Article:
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New dataset! ASRS legal cases, 1901-1905

From Tralee and Belfast to Inverness, and Wrexham to Ashford and Penzance, our newest data release shows the impact of staff railway accidents in the early 20th century – and the ways in which one of the major trade unions, the Amalgamated Society of Railway Servants (ASRS), defended workers. The cases come from a record […]

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Improvising to work with a disability

In the course of looking for something else in our database of British and Irish railway worker accidents, I recently stumbled across a fascinating case that gives us a little glimpse of the ways in which disability was a common part of everyday life on the railways. We could read this as a positive: in […]

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George Joseph Stuttaford (1855 – 1893)

In this guest post, former railway worker and now family historian Martin O’Donnell looks at one surprising accident he found in his family past. It dovetails neatly with Disability History Month, which runs from 22 November-22 December, and demonstrates once again that disability did not mean railway employment was out of the question. Sadly in […]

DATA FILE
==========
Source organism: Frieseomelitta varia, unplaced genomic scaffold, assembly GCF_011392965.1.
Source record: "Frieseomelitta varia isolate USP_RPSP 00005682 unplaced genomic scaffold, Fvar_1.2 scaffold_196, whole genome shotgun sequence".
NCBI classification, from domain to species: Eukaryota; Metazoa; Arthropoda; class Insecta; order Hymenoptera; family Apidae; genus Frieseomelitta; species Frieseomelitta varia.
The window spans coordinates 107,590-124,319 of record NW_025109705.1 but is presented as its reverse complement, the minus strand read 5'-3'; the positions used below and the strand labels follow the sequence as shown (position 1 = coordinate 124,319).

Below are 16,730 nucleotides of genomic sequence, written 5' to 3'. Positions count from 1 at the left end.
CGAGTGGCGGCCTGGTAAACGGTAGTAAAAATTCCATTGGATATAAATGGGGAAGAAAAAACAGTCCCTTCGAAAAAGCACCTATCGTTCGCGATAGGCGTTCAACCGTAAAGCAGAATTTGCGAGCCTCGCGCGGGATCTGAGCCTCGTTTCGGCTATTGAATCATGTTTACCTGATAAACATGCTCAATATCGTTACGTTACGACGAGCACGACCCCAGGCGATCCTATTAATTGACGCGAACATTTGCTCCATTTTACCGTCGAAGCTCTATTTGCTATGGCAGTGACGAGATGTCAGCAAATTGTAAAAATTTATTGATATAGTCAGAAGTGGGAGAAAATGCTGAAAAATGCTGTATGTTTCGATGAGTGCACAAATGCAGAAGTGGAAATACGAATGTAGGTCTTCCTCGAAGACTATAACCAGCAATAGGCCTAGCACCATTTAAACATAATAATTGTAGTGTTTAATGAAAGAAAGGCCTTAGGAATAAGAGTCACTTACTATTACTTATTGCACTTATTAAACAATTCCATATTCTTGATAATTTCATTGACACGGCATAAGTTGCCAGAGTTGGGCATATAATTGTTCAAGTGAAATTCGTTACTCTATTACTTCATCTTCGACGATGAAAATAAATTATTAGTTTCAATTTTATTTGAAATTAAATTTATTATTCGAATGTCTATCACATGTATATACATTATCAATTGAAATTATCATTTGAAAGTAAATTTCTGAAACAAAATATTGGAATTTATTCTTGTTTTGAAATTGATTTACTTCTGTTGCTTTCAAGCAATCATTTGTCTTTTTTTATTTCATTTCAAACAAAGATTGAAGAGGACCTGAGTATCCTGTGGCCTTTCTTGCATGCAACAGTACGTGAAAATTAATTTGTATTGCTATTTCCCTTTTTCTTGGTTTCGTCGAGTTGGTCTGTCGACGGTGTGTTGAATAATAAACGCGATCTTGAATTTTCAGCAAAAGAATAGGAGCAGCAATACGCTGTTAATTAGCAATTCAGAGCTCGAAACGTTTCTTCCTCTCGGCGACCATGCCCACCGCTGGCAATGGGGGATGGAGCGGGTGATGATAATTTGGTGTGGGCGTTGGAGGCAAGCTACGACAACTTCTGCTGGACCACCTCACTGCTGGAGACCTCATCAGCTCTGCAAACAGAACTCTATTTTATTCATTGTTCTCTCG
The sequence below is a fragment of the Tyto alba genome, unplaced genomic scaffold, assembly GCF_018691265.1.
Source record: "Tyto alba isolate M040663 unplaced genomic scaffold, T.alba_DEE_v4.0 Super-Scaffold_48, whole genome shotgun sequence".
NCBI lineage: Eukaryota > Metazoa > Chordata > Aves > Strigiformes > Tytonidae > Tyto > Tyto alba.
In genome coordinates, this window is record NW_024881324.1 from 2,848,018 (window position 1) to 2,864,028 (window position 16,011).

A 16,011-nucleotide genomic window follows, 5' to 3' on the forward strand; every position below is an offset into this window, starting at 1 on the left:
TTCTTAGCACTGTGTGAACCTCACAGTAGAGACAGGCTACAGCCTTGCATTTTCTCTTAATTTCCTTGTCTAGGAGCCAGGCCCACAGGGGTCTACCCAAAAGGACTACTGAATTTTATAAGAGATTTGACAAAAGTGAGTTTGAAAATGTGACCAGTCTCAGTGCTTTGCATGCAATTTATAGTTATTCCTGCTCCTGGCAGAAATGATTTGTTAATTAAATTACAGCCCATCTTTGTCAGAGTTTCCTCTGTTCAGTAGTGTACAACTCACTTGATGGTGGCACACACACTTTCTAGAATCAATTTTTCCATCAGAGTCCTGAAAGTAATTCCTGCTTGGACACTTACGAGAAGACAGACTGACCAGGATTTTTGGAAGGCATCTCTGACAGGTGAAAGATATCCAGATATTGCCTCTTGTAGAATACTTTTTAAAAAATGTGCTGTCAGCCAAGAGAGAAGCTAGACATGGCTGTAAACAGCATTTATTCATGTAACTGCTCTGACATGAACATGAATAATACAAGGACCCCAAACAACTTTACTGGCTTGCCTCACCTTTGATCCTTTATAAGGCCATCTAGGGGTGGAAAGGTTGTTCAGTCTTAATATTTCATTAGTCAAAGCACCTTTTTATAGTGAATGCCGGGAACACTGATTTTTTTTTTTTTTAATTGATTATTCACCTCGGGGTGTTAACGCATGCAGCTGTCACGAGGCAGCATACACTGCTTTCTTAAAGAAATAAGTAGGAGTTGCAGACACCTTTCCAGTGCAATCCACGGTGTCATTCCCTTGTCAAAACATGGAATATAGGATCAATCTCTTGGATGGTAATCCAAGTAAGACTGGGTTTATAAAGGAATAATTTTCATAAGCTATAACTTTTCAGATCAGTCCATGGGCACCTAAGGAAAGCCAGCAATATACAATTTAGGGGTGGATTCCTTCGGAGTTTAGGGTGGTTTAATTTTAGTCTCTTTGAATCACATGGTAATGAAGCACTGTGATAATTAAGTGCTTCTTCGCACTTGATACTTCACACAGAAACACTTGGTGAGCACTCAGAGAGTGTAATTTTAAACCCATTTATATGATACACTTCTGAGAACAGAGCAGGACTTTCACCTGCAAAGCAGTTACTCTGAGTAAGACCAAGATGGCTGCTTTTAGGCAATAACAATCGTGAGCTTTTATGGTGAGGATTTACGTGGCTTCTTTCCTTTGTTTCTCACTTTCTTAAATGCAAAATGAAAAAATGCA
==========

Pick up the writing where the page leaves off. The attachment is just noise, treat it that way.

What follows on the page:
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Accident, mental health & possible learning disability in railway service

In this guest post, project volunteer Stephen Lamb looks at one of the cases he’s transcribed from the records of the Amalgamated Society of Railway Servants, held at the Modern Records Centre at the University of Warwick. It highlights just one of the many sad cases, and appropriately enough deals with occupational disability – this […]

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Do as I say, not as I do!

How did railway employees learn their craft in the late 19th century and on into the 20th? For most grades it was by learning on the job, from more experienced colleagues. That created all sorts of things – not least a sense of craft identity, and an understanding of what was necessary in order to […]

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